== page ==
I wrote on this blog at the end of June asking who had won the European elections. The figures on seats won were quickly announced, but it has taken longer for an analysis of the votes cast to be produced.
In one sense, the European elections are misnamed. They elect MEPs to sit together in the same parliament, but each country conducts its own elections according to its own rules and procedures and on its own timing. Even the polling stations were open on four different days in different parts of the EU. One of the consequences of this is that there is no official EU-wide publication of the results, in terms of the votes cast.
The European Movement has now published its own breakdown of these figures (you can read it here). The analysis reveals a swing from left to right of 1.9 per cent but also a swing from large parties to small ones. The total percentage of the vote that went to parties did not get into the EP at all more than doubled to over 10 per cent. This, coupled with a decline in turnout to 43 per cent overall, shows that the EU still has to convince the voters of its relevance as a place for democratic participation.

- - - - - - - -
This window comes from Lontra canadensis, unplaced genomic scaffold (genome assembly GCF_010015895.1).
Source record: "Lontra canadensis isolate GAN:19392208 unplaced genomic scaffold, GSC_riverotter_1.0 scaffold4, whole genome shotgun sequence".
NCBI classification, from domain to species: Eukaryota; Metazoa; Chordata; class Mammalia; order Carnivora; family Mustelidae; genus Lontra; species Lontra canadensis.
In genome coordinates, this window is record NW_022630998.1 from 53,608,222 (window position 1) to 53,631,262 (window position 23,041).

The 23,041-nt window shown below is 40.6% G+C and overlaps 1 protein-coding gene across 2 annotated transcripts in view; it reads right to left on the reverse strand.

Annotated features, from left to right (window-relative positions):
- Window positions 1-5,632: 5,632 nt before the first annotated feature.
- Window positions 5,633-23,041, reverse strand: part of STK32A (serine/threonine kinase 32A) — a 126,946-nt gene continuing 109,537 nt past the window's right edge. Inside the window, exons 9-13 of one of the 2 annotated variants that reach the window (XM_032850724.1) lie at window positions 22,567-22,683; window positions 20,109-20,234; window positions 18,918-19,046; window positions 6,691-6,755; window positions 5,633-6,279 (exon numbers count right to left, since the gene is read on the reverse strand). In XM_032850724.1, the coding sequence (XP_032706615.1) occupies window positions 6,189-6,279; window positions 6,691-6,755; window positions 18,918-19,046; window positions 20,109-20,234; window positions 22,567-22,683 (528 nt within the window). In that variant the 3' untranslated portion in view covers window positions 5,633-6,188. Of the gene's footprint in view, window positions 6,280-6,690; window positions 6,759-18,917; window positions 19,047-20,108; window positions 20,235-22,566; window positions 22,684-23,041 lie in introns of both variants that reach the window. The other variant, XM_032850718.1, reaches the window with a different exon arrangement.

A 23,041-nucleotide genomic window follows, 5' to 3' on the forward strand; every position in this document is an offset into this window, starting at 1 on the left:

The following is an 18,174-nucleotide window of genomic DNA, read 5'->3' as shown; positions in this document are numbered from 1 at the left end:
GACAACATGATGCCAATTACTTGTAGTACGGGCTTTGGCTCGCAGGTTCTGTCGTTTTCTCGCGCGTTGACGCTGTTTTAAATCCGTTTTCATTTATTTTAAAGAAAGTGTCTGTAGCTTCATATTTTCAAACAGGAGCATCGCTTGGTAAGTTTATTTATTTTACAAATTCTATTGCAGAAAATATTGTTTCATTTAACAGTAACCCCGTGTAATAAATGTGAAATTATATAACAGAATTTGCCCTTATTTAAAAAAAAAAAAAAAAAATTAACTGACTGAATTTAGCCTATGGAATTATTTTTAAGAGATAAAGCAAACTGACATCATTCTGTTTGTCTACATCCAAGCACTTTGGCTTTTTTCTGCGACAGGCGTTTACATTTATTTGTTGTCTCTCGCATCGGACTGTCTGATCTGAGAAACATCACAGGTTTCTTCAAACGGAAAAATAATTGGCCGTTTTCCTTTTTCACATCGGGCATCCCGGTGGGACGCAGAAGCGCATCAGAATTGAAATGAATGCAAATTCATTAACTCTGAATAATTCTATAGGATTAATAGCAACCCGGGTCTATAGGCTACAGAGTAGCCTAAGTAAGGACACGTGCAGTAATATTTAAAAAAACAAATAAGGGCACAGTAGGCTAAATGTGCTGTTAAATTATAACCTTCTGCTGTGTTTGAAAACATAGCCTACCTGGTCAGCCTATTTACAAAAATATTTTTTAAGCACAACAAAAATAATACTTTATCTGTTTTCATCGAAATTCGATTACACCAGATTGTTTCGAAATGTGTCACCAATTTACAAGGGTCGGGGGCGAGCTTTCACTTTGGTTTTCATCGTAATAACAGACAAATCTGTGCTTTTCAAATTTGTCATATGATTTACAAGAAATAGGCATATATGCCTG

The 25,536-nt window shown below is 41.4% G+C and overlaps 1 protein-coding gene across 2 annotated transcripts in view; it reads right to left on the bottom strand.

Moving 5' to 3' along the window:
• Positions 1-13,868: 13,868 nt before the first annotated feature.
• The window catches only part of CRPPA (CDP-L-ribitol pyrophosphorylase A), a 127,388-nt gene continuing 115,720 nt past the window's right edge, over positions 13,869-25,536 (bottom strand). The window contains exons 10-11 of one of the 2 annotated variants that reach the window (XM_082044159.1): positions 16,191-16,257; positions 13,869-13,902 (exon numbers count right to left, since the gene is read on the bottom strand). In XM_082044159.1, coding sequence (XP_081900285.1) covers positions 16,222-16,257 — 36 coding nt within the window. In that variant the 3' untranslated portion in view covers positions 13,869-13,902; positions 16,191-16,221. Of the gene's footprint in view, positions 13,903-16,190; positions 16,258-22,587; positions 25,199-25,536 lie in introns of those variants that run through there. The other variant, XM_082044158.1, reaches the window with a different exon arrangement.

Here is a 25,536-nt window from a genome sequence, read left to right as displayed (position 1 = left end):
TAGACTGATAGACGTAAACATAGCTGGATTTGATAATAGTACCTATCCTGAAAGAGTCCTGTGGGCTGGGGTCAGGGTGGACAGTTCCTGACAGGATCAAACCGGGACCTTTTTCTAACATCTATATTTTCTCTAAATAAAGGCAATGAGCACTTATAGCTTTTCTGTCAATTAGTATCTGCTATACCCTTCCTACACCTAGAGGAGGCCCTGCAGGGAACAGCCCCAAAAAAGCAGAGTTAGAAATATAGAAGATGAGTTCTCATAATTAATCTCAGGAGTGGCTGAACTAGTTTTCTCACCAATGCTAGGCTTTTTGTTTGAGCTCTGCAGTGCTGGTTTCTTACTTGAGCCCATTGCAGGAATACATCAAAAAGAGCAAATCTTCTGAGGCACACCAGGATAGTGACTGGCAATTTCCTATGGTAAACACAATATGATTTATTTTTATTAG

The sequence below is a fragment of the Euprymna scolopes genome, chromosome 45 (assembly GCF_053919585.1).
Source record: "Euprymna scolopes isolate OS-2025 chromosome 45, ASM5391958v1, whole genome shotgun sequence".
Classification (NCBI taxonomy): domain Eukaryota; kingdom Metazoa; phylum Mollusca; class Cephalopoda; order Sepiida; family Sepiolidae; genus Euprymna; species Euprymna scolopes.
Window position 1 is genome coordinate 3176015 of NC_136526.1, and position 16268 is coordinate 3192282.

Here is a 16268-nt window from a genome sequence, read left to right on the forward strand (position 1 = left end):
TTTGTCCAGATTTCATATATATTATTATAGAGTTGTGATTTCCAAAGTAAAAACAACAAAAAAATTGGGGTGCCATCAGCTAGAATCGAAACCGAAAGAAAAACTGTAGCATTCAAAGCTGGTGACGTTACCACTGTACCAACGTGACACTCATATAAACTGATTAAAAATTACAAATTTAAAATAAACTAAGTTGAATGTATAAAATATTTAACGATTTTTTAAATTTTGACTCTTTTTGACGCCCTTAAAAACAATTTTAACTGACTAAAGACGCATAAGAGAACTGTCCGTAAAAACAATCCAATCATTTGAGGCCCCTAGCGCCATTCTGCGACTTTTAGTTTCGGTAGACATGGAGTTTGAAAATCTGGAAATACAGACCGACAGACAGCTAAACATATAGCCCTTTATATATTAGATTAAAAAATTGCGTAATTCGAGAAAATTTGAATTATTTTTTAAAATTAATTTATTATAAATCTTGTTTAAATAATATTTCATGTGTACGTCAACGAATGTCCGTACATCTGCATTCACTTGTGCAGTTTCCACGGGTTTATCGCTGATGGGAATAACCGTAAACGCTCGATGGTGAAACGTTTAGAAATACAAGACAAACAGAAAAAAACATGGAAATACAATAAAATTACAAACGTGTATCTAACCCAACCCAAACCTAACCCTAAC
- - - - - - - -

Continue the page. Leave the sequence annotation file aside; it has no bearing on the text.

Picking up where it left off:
The left/right battle that characterises party politics in most EU member states is augmented, and even overshadowed, by a contest between the mainstream of politics and the periphery. It may well be that winning this second contest should be afforded higher priority than fighting the first in the European Parliament in the next five years.